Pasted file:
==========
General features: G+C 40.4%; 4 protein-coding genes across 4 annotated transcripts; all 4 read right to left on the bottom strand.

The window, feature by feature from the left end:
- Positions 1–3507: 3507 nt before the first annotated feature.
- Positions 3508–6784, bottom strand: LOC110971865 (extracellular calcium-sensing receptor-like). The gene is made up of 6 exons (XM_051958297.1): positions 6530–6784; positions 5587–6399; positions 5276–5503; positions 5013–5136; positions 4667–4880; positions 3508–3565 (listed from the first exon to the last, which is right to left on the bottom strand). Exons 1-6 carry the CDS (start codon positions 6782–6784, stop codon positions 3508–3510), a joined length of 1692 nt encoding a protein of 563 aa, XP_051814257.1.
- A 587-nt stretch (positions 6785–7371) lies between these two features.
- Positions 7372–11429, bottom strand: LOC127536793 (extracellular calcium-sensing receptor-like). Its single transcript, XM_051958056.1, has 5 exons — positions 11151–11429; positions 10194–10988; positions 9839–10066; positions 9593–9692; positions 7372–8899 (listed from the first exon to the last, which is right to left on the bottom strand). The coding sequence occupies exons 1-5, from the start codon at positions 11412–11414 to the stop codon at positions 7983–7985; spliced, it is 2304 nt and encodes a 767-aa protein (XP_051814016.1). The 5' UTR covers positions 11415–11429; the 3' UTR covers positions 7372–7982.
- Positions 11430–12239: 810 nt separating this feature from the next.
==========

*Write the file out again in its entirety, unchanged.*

General features: G+C 40.4%; 4 protein-coding genes across 4 annotated transcripts; all 4 read right to left on the bottom strand.

The window, feature by feature from the left end:
- Positions 1–3507: 3507 nt before the first annotated feature.
- Positions 3508–6784, bottom strand: LOC110971865 (extracellular calcium-sensing receptor-like). The gene is made up of 6 exons (XM_051958297.1): positions 6530–6784; positions 5587–6399; positions 5276–5503; positions 5013–5136; positions 4667–4880; positions 3508–3565 (listed from the first exon to the last, which is right to left on the bottom strand). Exons 1-6 carry the CDS (start codon positions 6782–6784, stop codon positions 3508–3510), a joined length of 1692 nt encoding a protein of 563 aa, XP_051814257.1.
- A 587-nt stretch (positions 6785–7371) lies between these two features.
- Positions 7372–11429, bottom strand: LOC127536793 (extracellular calcium-sensing receptor-like). Its single transcript, XM_051958056.1, has 5 exons — positions 11151–11429; positions 10194–10988; positions 9839–10066; positions 9593–9692; positions 7372–8899 (listed from the first exon to the last, which is right to left on the bottom strand). The coding sequence occupies exons 1-5, from the start codon at positions 11412–11414 to the stop codon at positions 7983–7985; spliced, it is 2304 nt and encodes a 767-aa protein (XP_051814016.1). The 5' UTR covers positions 11415–11429; the 3' UTR covers positions 7372–7982.
- Positions 11430–12239: 810 nt separating this feature from the next.